Tips for Safer Canning & Food Preservation

There’s nothing more rewarding than growing and eating your very own fruits and vegetables. But what if you produce too much for your family to eat before all that hard work goes to waste? The last thing you want to see is all of that fresh food go bad.

The solution, for many foodies, is to can and preserve their fresh produce. When done correctly, this can extend the life of your favorite foods, making them available to eat at a much later date. But what do you need to know to make your canning and preservation both safe and successful?

Know the Risks

Before you get started, it’s important to know the health risks associated with eating improperly canned and preserved food. First and foremost, be aware that failing to take the necessary precautions can result in botulism, which is caused by a bacteria-based toxin that thrives in a moist, oxygen-free area.

Here’s the problem: Botulism, which can lead to nausea, vomiting, dizziness, headache, paralysis and even death, doesn’t affect the color, smell, or taste of food, according to the Centers for Disease Control (CDC). So, if you’re not sure you canned your food properly, get rid of it immediately!

Know Your Canning Types

There are two types of canning food types: high-acid foods and low-acid foods. High-acid foods have an acidity level below 4.6 and require a boiling water canner. The natural acid in the food will prevent botulism and other bacteria from growing. Examples include fruit, pickles, and sauerkraut.

Low-acid foods include fresh vegetables, meat, soup, milk, and spaghetti sauce. Low-acid foods have an acidity level above 4.6, which means they require a pressure canner to ensure safety.  Otherwise, you won’t be able to kill botulism bacteria.

Keep it Clean

Being safe while canning and preserving means keeping everything clean—including yourself, kitchen surfaces and utensils, and the fruits and vegetables you’re preparing. Be sure to wash your hands with soap and water for about half a minute before getting started.

Also, be sure to wash your fruits and vegetables under cool, drinkable water. Make sure you don’t cross-contaminate your produce with raw meat. Finally, regularly sanitize your working space with kitchen sanitizer or a safe bleach solution.

Use the Right Cooking Tools

Remember, you’ll need to use a boiling water canner for high-acid foods and a pressure canner for low-acid foods. Failing to use these crucial tools could result in the growth of dangerous bacteria and the botulism toxin, which could lead to illness and even death.

It’s also important to avoid changing processing times and pressure levels. Safe cooking should also involve regular checking of cooking and heating temperatures to ensure they’re not varying wildly.

Ensure Equipment is Up to Snuff

Don’t get started without making sure your basic equipment is good enough for the task ahead. First, make sure the jars you’re using have been approved for home canning and bottling. Second, make sure to only use self-sealing lids. If you’re using old lids, make sure the sealing compound is intact.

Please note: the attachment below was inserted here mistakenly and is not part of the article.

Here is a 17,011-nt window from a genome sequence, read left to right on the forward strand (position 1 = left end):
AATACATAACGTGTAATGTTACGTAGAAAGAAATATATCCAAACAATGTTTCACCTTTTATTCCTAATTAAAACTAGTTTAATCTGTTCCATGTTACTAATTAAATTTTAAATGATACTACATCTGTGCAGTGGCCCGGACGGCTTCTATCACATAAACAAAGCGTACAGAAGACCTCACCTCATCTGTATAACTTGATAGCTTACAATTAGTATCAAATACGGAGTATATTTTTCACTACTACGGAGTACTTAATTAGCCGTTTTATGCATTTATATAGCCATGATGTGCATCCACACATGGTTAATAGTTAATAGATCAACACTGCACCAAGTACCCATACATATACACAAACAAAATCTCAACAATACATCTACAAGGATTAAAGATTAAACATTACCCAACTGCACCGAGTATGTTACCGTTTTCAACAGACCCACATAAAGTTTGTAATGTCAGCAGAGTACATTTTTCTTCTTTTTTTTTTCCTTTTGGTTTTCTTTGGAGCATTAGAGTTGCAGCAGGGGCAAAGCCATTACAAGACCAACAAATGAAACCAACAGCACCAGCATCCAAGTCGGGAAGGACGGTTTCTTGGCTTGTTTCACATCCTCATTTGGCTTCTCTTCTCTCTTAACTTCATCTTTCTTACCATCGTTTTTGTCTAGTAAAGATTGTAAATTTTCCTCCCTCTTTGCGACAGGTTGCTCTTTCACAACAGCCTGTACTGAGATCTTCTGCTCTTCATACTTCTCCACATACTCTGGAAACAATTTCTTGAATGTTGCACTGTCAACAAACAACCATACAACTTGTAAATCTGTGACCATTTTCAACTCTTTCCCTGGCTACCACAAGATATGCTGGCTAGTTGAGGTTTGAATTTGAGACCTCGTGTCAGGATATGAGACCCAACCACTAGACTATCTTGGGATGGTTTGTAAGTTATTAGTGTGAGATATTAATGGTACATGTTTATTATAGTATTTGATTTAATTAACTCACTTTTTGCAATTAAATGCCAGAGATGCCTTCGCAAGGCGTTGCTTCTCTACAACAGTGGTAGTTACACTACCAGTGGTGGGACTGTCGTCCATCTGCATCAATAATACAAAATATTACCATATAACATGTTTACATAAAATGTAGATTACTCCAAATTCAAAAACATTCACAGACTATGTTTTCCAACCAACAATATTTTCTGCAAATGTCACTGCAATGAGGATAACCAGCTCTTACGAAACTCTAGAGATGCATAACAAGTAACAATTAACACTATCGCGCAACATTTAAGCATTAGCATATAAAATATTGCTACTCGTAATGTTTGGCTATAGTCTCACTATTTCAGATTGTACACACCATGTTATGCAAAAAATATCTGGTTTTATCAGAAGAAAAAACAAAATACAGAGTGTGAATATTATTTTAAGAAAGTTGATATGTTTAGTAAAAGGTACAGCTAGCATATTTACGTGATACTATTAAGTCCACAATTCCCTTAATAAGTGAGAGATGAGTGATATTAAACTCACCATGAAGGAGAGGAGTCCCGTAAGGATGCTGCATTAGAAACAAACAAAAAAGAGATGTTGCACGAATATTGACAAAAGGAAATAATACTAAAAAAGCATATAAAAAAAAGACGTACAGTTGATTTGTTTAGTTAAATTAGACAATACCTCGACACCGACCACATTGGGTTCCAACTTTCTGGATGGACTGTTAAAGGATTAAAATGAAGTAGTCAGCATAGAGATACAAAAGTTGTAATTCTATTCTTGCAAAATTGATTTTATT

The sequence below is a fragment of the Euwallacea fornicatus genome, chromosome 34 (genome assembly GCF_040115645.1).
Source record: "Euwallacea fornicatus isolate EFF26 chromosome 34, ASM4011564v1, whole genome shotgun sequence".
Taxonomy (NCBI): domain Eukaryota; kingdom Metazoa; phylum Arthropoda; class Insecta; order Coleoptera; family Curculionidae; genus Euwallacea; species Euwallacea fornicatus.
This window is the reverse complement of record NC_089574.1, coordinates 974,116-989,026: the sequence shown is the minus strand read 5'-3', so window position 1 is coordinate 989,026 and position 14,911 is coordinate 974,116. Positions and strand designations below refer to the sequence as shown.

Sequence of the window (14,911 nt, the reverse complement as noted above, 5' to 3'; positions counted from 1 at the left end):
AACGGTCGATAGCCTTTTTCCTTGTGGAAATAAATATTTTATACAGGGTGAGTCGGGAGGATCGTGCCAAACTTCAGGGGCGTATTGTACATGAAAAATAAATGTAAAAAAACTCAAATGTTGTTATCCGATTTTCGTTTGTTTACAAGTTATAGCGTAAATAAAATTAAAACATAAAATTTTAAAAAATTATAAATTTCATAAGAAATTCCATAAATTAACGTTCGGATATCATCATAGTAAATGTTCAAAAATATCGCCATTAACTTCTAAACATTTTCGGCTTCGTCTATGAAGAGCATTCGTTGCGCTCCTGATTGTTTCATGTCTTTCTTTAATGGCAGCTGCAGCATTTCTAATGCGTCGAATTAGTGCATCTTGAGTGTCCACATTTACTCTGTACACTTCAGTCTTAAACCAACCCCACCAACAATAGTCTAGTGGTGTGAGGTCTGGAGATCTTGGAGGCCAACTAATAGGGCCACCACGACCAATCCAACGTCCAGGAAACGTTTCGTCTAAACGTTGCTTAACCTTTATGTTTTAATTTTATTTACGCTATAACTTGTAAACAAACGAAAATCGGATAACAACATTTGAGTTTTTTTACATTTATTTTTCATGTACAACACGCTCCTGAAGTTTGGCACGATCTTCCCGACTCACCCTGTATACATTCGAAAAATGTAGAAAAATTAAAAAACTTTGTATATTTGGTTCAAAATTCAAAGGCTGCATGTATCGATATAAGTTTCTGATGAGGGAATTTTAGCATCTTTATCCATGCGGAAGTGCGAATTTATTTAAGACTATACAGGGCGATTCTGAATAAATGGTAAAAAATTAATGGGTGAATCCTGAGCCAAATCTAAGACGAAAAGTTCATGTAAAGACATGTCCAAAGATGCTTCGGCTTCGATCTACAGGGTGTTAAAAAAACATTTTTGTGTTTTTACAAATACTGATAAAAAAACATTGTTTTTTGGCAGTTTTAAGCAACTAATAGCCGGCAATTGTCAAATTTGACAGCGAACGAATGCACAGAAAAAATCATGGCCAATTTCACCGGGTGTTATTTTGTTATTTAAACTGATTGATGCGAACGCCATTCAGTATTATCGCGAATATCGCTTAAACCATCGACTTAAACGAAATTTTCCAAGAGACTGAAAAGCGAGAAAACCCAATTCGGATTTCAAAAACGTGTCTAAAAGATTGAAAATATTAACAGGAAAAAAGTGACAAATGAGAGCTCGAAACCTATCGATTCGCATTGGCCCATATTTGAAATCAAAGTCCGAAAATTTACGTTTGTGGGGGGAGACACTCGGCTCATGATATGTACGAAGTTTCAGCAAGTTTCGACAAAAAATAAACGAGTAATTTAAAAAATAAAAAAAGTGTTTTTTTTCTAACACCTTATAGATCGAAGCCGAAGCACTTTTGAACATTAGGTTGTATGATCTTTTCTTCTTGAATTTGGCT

As for your recipes, make sure you’re using tested home canning recipes. If there’s any doubt about the recipe you’re thinking of using, don’t use it—it’s just not worth risking the health of your friends and family.

Be Thorough When Storing Canned Goods

The job of safely canning and preserving your favorite foods doesn’t end when you slide each jar closed. It’s absolutely crucial that you carefully and meticulously label all of your home canned goods when you go to store them.

Make sure to write down the food and the date it was cooked and jarred. Once that’s done, be sure to store your canned goods in a cool and dry place, such as a garage, shed, or pantry. To ensure the best quality, consume your canned or bottled foods within a year.

Tips for Buying Commercially Canned Goods

Clearly, it can be dangerous to can or bottle your own food. Not taking the right precautions can lead to sickness and even death. But what’s the threat posed by commercially canned goods?

The good news is that the risk of getting sick from botulism is extremely low when buying commercially canned foods. That’s because manufacturers stick to strict thermal processes that are engineered to destroy all dangerous bacteria. That said, it’s important you avoid buying canned goods that are clearly damaged.

Know the Source of Your Canned Goods

When canned and bottled correctly, preserved foods can be absolutely delicious—perhaps even more tasty than similar items available through grocery stores. But it’s important to know who canned or bottled the food items you and your family are about to eat.

Only buy and consume canned and bottled goods from trusted sources—like that aunt who’s been safely canning and bottling fruits and vegetables for decades. You may want to be a little more cautious when receiving these items from someone who’s never canned or bottled before.


Catherine Roberts

Catherine is our go-to writer for women’s health news, diet trends and more. She’s dedicated to providing Activebeat readers with the information they need to maintain a healthy lifestyle every day.